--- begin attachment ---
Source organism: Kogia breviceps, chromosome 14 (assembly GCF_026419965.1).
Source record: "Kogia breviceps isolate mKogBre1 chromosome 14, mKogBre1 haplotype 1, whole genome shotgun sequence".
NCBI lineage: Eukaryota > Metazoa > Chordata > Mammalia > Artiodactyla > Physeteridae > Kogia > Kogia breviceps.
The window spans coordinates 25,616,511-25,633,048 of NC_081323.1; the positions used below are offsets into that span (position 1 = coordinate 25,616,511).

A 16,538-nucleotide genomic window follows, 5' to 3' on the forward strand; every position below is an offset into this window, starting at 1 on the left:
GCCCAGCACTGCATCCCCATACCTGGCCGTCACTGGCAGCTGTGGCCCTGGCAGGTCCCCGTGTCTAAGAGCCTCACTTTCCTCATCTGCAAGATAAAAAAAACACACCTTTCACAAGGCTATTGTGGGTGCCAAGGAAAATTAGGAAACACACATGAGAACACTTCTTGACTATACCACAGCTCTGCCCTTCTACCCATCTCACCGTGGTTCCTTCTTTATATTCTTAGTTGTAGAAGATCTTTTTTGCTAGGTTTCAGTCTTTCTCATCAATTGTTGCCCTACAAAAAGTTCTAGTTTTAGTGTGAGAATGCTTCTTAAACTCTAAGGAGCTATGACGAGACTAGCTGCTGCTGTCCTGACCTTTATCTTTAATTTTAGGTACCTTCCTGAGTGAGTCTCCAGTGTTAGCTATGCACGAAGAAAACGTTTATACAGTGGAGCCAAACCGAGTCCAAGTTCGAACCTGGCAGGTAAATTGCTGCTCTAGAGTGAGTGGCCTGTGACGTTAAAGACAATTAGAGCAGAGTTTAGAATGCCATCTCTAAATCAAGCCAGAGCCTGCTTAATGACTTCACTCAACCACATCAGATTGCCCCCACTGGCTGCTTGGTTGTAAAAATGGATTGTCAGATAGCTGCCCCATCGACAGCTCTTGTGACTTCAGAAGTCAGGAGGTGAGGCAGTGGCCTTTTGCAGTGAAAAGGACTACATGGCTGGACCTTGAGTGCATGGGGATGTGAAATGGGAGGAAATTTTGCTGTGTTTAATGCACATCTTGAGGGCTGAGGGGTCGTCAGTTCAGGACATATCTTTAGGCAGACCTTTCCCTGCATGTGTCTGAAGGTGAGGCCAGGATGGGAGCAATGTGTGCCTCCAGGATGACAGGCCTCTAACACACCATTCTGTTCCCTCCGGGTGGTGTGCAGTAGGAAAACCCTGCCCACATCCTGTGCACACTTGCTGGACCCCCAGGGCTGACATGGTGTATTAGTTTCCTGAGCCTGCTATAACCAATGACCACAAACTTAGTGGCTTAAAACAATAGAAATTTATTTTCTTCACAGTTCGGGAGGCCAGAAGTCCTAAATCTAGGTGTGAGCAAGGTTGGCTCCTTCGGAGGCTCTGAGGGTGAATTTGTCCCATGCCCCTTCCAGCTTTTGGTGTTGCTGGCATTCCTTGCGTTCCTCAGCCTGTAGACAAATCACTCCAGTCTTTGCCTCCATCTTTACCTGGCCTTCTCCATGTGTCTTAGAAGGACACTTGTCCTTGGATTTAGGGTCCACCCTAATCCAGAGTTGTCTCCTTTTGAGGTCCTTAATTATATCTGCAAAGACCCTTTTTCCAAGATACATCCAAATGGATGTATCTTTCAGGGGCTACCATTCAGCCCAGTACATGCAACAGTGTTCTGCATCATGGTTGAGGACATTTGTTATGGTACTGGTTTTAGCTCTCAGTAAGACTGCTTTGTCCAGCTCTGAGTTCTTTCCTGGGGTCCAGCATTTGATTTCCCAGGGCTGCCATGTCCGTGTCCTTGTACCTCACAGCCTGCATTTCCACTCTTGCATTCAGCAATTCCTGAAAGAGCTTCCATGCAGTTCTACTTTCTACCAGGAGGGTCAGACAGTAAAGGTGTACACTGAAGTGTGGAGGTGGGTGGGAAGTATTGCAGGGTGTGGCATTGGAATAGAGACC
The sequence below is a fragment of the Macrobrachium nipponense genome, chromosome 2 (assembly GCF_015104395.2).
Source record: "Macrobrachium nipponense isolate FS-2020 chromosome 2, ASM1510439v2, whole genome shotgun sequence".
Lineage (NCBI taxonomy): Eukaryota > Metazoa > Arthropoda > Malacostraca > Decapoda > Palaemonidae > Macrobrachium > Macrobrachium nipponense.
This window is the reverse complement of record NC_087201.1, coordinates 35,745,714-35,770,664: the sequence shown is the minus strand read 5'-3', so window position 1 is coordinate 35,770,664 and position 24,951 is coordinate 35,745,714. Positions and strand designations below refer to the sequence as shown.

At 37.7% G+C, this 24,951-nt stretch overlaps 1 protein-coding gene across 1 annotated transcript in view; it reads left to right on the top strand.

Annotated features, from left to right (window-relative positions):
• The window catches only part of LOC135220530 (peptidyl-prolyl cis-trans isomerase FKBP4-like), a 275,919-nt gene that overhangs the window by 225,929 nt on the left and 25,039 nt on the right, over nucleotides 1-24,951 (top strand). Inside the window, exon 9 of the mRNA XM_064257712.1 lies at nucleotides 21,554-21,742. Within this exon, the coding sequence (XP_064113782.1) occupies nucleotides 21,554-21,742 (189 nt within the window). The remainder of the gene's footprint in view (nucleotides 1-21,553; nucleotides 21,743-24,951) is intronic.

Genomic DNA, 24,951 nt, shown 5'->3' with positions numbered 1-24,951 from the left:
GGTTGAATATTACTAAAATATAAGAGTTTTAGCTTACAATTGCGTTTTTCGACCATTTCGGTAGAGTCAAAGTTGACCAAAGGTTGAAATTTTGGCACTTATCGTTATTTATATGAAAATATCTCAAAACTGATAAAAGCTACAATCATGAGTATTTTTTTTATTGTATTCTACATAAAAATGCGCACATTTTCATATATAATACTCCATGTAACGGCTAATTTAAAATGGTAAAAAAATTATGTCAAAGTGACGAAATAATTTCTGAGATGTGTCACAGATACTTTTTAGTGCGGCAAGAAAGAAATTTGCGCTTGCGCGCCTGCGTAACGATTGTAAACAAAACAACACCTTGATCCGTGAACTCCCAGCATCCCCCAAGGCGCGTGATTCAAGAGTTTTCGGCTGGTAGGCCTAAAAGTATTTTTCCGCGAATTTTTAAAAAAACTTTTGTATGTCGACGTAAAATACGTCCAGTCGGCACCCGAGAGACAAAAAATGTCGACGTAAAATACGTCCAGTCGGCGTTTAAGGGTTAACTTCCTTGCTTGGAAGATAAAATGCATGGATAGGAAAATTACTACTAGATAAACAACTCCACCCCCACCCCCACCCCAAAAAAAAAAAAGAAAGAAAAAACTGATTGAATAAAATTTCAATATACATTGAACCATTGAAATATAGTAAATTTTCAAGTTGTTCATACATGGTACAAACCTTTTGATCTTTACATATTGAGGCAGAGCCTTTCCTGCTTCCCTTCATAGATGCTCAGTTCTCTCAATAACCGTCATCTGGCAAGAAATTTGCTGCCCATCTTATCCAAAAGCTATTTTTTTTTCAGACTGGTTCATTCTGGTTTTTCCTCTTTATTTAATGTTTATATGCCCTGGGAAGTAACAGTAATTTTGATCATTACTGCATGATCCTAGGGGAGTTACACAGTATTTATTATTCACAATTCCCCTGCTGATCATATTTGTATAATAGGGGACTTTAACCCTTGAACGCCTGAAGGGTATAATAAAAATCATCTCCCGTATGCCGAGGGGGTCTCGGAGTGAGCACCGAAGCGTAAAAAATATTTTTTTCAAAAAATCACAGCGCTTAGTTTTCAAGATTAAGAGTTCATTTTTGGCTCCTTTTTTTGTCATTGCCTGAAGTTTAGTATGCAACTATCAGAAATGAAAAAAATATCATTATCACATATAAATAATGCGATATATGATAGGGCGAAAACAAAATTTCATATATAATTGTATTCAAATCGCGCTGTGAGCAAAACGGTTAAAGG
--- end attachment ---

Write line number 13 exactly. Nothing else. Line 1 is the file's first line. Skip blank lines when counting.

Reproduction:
• The window catches only part of LOC135220530 (peptidyl-prolyl cis-trans isomerase FKBP4-like), a 275,919-nt gene that overhangs the window by 225,929 nt on the left and 25,039 nt on the right, over nucleotides 1-24,951 (top strand). Inside the window, exon 9 of the mRNA XM_064257712.1 lies at nucleotides 21,554-21,742. Within this exon, the coding sequence (XP_064113782.1) occupies nucleotides 21,554-21,742 (189 nt within the window). The remainder of the gene's footprint in view (nucleotides 1-21,553; nucleotides 21,743-24,951) is intronic.